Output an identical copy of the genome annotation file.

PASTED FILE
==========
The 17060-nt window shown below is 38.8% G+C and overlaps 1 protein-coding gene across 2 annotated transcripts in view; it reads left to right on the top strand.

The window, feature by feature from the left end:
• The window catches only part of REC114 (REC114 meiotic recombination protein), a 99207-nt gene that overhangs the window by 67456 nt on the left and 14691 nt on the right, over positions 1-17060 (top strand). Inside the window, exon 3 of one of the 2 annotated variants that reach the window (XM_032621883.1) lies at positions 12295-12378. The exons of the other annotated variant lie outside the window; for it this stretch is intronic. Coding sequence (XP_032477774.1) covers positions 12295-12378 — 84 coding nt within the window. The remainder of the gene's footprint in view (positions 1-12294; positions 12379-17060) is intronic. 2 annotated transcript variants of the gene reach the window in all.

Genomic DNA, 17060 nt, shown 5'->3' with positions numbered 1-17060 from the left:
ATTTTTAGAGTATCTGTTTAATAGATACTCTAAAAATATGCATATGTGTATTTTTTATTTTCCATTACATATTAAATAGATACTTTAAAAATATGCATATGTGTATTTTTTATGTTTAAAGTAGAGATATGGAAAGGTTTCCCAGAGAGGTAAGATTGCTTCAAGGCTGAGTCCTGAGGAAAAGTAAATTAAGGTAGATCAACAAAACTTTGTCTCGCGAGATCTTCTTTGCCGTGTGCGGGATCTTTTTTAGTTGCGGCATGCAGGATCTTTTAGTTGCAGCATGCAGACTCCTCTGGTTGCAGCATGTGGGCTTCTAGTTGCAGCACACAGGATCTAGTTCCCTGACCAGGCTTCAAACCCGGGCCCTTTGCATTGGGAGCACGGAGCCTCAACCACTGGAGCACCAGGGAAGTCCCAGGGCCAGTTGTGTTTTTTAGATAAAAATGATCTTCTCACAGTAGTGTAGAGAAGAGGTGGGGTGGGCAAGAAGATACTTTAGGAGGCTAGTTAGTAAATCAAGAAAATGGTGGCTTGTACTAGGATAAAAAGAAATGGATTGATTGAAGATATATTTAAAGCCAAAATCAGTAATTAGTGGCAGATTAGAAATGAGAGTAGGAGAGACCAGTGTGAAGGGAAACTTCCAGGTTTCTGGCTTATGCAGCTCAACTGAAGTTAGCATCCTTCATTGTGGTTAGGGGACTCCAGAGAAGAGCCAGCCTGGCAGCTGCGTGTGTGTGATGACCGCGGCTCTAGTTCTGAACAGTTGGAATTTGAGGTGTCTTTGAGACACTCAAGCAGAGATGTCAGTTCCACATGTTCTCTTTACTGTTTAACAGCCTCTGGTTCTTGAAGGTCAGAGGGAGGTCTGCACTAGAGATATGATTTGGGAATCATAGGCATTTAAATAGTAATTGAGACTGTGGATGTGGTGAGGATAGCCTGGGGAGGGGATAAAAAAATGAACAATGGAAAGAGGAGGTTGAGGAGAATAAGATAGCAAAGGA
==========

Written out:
The 17060-nt window shown below is 38.8% G+C and overlaps 1 protein-coding gene across 2 annotated transcripts in view; it reads left to right on the top strand.

The window, feature by feature from the left end:
• The window catches only part of REC114 (REC114 meiotic recombination protein), a 99207-nt gene that overhangs the window by 67456 nt on the left and 14691 nt on the right, over positions 1-17060 (top strand). Inside the window, exon 3 of one of the 2 annotated variants that reach the window (XM_032621883.1) lies at positions 12295-12378. The exons of the other annotated variant lie outside the window; for it this stretch is intronic. Coding sequence (XP_032477774.1) covers positions 12295-12378 — 84 coding nt within the window. The remainder of the gene's footprint in view (positions 1-12294; positions 12379-17060) is intronic. 2 annotated transcript variants of the gene reach the window in all.

Genomic DNA, 17060 nt, shown 5'->3' with positions numbered 1-17060 from the left:
ATTTTTAGAGTATCTGTTTAATAGATACTCTAAAAATATGCATATGTGTATTTTTTATTTTCCATTACATATTAAATAGATACTTTAAAAATATGCATATGTGTATTTTTTATGTTTAAAGTAGAGATATGGAAAGGTTTCCCAGAGAGGTAAGATTGCTTCAAGGCTGAGTCCTGAGGAAAAGTAAATTAAGGTAGATCAACAAAACTTTGTCTCGCGAGATCTTCTTTGCCGTGTGCGGGATCTTTTTTAGTTGCGGCATGCAGGATCTTTTAGTTGCAGCATGCAGACTCCTCTGGTTGCAGCATGTGGGCTTCTAGTTGCAGCACACAGGATCTAGTTCCCTGACCAGGCTTCAAACCCGGGCCCTTTGCATTGGGAGCACGGAGCCTCAACCACTGGAGCACCAGGGAAGTCCCAGGGCCAGTTGTGTTTTTTAGATAAAAATGATCTTCTCACAGTAGTGTAGAGAAGAGGTGGGGTGGGCAAGAAGATACTTTAGGAGGCTAGTTAGTAAATCAAGAAAATGGTGGCTTGTACTAGGATAAAAAGAAATGGATTGATTGAAGATATATTTAAAGCCAAAATCAGTAATTAGTGGCAGATTAGAAATGAGAGTAGGAGAGACCAGTGTGAAGGGAAACTTCCAGGTTTCTGGCTTATGCAGCTCAACTGAAGTTAGCATCCTTCATTGTGGTTAGGGGACTCCAGAGAAGAGCCAGCCTGGCAGCTGCGTGTGTGTGATGACCGCGGCTCTAGTTCTGAACAGTTGGAATTTGAGGTGTCTTTGAGACACTCAAGCAGAGATGTCAGTTCCACATGTTCTCTTTACTGTTTAACAGCCTCTGGTTCTTGAAGGTCAGAGGGAGGTCTGCACTAGAGATATGATTTGGGAATCATAGGCATTTAAATAGTAATTGAGACTGTGGATGTGGTGAGGATAGCCTGGGGAGGGGATAAAAAAATGAACAATGGAAAGAGGAGGTTGAGGAGAATAAGATAGCAAAGGA